NYMEX crude oil futures prices, which are based on the U.S. West Texas Intermediate (WTI) benchmark, have tumbled nearly 18 percent from a four-year high near $77 a barrel in early October. In the first trading days of November, NYMEX crude for December delivery settled near a seven-month low.
'Ripples Beyond Iran'
Shipments from Iran, one of the world's top oil producers, remain sharply down after the United States, in May, withdrew from a multi-country agreement aimed at curbing Iran's nuclear program and re-imposed sanctions on Tehran. A second round of U.S. sanctions takes effect this week.
Oil exports from Iran, averaged over 2.5 million barrels a day as recently as April. That number has since plunged about 35 percent, according to Bloomberg.
Iran's oil exports "could drop by up to two-thirds this year with the reinstatement of sanctions," the Council on Foreign Relations said in an August statement. "That could have ripples beyond Iran as global oil markets cope with supply strains.
Still, the world has hardly been cut off entirely from Iranian oil. The United States recently agreed to allow India and South Korea to continue buying some Iranian crude. Iran's shipments to its two biggest customers, China and India, have surged in recent weeks, according to S&P Global Platts.
Relief at the Gasoline Pump?
Pump prices followed the crude market lower through October. Motorists can expect even lower prices in coming weeks, says Andy Lipow, a veteran energy industry consultant and president of Lipow Oil Associates, LLC, in the Houston area.
As crude prices declined, "those savings are being passed down to the pump. I expect pump gasoline prices will continue to decline 10 to 15 cents a gallon in coming weeks," Lipow says.
On the NYMEX, recent futures prices suggest traders expect gasoline prices to climb through the first half of next year. RBOB gasoline futures for July 2019 delivery, for example, settled a $1.9476 on Nov. 2, compared to $1.7083 for the December 2018 contract.
Crude typically leads the rest of the petroleum market. If oil prices rise or fall suddenly in one week, the full impact will filter through to the pump two to four weeks later. In September, crude accounted for about 51 percent of the U.S. retail price of gasoline, according to the Energy Information Administration (EIA) (refining costs, distribution and marketing and taxes accounted for the rest).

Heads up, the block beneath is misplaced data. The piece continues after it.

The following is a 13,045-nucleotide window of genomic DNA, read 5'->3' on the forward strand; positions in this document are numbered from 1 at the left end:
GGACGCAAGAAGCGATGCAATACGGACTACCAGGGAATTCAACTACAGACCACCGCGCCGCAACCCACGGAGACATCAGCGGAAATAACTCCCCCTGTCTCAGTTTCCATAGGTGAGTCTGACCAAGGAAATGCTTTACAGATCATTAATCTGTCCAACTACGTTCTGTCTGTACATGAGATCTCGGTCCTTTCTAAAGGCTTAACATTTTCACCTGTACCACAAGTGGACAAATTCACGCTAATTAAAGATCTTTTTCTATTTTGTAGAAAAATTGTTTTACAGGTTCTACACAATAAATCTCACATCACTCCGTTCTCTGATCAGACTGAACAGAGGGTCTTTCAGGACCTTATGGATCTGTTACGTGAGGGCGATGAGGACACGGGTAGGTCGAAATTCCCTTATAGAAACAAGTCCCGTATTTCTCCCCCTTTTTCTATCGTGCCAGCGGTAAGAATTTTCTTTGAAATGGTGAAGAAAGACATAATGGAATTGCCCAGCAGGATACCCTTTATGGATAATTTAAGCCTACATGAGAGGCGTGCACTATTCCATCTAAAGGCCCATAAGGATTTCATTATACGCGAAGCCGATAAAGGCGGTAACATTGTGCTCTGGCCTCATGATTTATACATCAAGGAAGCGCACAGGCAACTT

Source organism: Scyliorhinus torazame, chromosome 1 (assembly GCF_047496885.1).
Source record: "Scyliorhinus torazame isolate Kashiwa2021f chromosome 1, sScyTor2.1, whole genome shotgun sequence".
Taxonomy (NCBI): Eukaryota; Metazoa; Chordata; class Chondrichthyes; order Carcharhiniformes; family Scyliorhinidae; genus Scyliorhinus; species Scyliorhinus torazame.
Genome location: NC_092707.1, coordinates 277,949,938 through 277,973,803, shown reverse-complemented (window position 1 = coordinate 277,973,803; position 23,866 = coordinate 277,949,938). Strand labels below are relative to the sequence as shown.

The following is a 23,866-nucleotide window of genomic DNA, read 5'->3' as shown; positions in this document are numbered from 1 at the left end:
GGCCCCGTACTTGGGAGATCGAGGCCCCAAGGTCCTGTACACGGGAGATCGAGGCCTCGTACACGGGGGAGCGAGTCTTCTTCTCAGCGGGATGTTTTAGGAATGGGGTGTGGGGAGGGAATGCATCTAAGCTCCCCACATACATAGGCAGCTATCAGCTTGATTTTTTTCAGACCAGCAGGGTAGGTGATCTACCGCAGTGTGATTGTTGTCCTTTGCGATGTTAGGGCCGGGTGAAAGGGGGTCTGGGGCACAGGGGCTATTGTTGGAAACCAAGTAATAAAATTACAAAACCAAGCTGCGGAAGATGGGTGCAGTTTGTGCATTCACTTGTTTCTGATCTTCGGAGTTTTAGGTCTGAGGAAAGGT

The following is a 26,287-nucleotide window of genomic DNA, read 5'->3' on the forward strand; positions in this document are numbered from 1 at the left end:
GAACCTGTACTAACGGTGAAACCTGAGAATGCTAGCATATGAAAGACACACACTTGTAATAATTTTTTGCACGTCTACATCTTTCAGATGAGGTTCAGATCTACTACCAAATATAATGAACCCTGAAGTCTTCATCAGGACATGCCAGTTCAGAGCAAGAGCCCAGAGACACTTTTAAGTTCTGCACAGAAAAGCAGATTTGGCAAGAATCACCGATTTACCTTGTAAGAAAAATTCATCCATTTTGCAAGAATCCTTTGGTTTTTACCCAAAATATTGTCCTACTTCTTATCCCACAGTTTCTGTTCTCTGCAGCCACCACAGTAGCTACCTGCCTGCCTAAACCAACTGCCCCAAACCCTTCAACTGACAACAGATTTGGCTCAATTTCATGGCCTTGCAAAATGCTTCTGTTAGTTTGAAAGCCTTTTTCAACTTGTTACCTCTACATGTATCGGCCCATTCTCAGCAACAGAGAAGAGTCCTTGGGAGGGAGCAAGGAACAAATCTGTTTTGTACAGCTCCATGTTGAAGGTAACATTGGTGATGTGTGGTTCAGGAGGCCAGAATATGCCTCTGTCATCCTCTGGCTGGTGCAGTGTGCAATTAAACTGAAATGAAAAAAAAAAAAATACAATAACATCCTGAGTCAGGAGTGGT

U.S. Shale Production Keeps on Booming
The recent shift in attitudes from the market in part reflects the accelerating U.S. oil boom. In August, the U.S. pumped an average of 11.35 million barrels of crude a day, up 19 percent from the same month in 2017 and an all-time high, according to the EIA.
U.S. crude output will average 10.7 million barrels a day in 2018, up 14 percent from 9.35 million barrels a day in 2017, and will rise to 11.5 million barrels a day in 2019, according to an EIA forecast. Crude exports from the U.S. are also soaring.
"The United States continues to show stellar performance" in oil production, the International Energy Agency said in a September report.
"With U.S. oil production at a record high, combined with increases in Russia, Nigeria and Libya, oil market sentiment has turned bearish, in spite of the sanctions on Iran," Lipow says. "The market anticipates that the increases in world oil production are significant enough to offset lower Iran supplies."
Winter is Coming. OPEC, Too
The global economy continues to expand, potential supply disruptions in the Middle East remain a concern, and the winter heating season for Europe and North America is underway.
Additionally, top crude-producing nations step in to keep prices from falling much further, analysts said. The next meeting of the Organization of the Petroleum Exporting Countries (OPEC) is scheduled for Dec. 6, and analysts believe potential output cuts will be on the agenda.
"OPEC probably will act to stabilize prices and, in conjunction with Venezuela and Mexico, we could see slight recovery in oil prices into 2019," Lipow says.
To Buy or Not to Buy
Still, geopolitics are always difficult to predict with much accuracy, and energy markets may remain on edge for the foreseeable future, analysts caution.
"We are entering a very crucial period for the oil market,'' the International Energy Agency said in its September report, noting the U.S. sanctions raise questions over Iran's role in the global market and who may or may not buy crude from the country. Some reports say China will continue its purchases, which could weaken the effectiveness of sanctions.
"It remains to be seen if other producers decide to increase their production," the agency said. "Things are tightening up."
Written by Bruce Blythe. Read more from the author here.